"I'm glad I got to do it," Steve Keller noted. "I know I probably wasn't easy on them. I can't say that I consciously went into a game saying that I was going to be harder on my own kids, but I probably was."

Wes Keller was recruited out of high school by Miles Community College, also in Montana. He played there for two years and then transferred to Montana Western. Josh Keller went directly to Montana Western. Both were first team all-conference selections during their collegiate careers at Montana Western, where they were coached by Mark Durham, not Steve Keller.

"It was very nice when they got to college because I got to be a dad," Keller said. "When you are a coach you can't be a dad. Although I wouldn't change anything, any coach who coaches his own kid will tell you that it is one of the hardest things you will ever have to do."

Wes, the first of the two sons to enter the world of coaching, knew coaching was something he was interested in doing from a very young age.

"From the age of four on, Wes would sit directly behind or at the end the bench of every game I coached," Steve Keller said.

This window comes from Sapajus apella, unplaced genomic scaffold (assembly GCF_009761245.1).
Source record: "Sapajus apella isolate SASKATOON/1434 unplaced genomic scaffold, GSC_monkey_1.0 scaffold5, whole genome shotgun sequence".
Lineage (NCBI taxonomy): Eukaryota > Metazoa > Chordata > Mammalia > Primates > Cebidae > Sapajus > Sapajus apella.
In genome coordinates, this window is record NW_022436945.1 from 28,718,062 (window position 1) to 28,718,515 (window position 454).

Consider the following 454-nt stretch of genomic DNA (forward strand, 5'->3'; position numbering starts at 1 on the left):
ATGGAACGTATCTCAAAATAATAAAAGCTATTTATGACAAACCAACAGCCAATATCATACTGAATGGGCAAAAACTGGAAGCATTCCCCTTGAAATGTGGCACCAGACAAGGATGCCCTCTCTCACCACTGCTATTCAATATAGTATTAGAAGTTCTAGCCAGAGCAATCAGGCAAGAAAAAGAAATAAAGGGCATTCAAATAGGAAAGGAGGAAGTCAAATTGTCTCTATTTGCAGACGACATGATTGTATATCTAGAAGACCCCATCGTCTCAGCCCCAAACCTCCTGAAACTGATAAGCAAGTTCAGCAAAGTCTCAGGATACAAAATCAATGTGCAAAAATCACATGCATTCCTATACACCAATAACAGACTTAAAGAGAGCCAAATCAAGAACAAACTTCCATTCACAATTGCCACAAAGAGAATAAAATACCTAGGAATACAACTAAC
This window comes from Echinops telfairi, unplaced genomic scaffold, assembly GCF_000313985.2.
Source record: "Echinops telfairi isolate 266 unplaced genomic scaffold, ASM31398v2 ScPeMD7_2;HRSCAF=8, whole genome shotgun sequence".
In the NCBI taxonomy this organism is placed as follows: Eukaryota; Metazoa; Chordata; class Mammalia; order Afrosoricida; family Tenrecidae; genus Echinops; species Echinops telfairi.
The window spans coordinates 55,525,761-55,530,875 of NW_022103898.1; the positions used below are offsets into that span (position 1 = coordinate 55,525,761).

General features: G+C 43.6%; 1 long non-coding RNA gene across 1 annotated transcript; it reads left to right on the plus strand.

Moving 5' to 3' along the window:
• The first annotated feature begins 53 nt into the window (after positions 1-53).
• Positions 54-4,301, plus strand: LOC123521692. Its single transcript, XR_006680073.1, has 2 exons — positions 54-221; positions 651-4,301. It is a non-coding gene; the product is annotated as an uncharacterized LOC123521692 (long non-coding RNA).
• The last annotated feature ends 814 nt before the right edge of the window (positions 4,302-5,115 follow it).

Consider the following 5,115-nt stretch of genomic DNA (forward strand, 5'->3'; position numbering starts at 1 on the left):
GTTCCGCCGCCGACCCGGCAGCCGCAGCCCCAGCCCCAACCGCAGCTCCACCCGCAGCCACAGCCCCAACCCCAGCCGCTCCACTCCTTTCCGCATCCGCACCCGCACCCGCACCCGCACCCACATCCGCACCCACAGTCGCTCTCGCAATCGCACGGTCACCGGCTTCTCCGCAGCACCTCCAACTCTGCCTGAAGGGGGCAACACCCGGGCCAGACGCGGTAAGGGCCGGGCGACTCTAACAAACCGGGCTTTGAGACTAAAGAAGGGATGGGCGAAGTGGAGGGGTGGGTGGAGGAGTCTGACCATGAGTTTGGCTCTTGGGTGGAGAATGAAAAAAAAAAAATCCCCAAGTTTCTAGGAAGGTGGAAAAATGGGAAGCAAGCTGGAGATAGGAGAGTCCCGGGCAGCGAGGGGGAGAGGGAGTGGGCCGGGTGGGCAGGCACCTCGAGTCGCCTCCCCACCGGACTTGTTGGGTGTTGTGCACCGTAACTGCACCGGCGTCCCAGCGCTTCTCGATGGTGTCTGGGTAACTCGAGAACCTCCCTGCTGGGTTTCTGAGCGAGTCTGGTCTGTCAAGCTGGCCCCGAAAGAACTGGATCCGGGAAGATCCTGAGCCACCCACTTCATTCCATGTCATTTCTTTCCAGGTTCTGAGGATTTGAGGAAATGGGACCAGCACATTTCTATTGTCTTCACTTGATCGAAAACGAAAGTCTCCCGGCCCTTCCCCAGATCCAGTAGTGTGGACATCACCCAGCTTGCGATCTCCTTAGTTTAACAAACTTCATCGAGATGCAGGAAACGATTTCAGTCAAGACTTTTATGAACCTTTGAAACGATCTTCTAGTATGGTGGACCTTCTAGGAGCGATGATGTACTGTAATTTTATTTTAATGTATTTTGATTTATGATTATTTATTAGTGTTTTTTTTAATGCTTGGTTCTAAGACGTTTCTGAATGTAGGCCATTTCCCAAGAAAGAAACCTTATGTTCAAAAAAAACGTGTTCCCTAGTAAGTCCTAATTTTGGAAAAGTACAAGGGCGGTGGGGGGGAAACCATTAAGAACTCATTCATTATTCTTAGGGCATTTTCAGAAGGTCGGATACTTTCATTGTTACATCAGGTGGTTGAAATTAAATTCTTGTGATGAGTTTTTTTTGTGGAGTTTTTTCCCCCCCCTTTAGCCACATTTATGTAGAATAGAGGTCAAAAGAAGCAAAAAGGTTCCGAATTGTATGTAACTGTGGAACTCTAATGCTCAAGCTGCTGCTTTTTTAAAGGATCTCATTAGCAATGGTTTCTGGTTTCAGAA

"That's where I learned to tie my shoe," Wes noted. "I remember roaring up and yelling 'Hey Dad, I just tied my shoe by myself!' As I got older I knew that is where I wanted to be, I wanted to be around him all the time-at practice, at the games. I was hooked on basketball; that was my love, my passion and I got the chance to spend time with my dad. I got to share something that we both loved."

After his playing career, Wes took a year off from school before returning to Montana Western to complete his social science degree and work as a student assistant under Mark Durham. After graduation, he was an assistant at Miles Community College for two seasons. He left coaching to work for a friend who had just opened up a new business in Great Falls.